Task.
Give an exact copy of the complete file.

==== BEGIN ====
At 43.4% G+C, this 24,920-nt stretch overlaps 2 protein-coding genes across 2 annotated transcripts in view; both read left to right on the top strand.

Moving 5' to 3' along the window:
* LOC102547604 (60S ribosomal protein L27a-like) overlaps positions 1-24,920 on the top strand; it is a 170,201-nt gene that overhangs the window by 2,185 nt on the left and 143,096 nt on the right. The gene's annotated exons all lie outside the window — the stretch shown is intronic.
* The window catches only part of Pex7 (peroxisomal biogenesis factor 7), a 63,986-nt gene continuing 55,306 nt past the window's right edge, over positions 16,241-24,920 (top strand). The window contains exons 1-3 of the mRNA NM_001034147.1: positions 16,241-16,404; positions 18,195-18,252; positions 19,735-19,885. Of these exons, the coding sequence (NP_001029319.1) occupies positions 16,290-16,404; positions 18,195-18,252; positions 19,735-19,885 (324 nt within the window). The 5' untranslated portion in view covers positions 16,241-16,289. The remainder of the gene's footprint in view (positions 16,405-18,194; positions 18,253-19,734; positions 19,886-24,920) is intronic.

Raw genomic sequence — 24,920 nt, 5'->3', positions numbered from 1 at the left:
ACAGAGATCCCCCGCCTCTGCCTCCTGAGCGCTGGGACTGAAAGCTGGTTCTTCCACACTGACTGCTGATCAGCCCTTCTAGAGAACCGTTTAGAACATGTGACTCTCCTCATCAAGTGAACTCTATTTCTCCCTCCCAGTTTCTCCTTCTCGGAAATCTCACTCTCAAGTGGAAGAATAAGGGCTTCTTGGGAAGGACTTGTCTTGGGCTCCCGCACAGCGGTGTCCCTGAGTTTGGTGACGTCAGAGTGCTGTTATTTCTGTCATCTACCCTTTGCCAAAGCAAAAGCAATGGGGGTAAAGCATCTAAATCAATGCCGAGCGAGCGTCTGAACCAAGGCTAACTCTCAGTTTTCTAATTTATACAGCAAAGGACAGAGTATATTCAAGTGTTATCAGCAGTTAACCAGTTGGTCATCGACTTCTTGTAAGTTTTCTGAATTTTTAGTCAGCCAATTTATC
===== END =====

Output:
At 43.4% G+C, this 24,920-nt stretch overlaps 2 protein-coding genes across 2 annotated transcripts in view; both read left to right on the top strand.

Moving 5' to 3' along the window:
* LOC102547604 (60S ribosomal protein L27a-like) overlaps positions 1-24,920 on the top strand; it is a 170,201-nt gene that overhangs the window by 2,185 nt on the left and 143,096 nt on the right. The gene's annotated exons all lie outside the window — the stretch shown is intronic.
* The window catches only part of Pex7 (peroxisomal biogenesis factor 7), a 63,986-nt gene continuing 55,306 nt past the window's right edge, over positions 16,241-24,920 (top strand). The window contains exons 1-3 of the mRNA NM_001034147.1: positions 16,241-16,404; positions 18,195-18,252; positions 19,735-19,885. Of these exons, the coding sequence (NP_001029319.1) occupies positions 16,290-16,404; positions 18,195-18,252; positions 19,735-19,885 (324 nt within the window). The 5' untranslated portion in view covers positions 16,241-16,289. The remainder of the gene's footprint in view (positions 16,405-18,194; positions 18,253-19,734; positions 19,886-24,920) is intronic.

Raw genomic sequence — 24,920 nt, 5'->3', positions numbered from 1 at the left:
ACAGAGATCCCCCGCCTCTGCCTCCTGAGCGCTGGGACTGAAAGCTGGTTCTTCCACACTGACTGCTGATCAGCCCTTCTAGAGAACCGTTTAGAACATGTGACTCTCCTCATCAAGTGAACTCTATTTCTCCCTCCCAGTTTCTCCTTCTCGGAAATCTCACTCTCAAGTGGAAGAATAAGGGCTTCTTGGGAAGGACTTGTCTTGGGCTCCCGCACAGCGGTGTCCCTGAGTTTGGTGACGTCAGAGTGCTGTTATTTCTGTCATCTACCCTTTGCCAAAGCAAAAGCAATGGGGGTAAAGCATCTAAATCAATGCCGAGCGAGCGTCTGAACCAAGGCTAACTCTCAGTTTTCTAATTTATACAGCAAAGGACAGAGTATATTCAAGTGTTATCAGCAGTTAACCAGTTGGTCATCGACTTCTTGTAAGTTTTCTGAATTTTTAGTCAGCCAATTTATC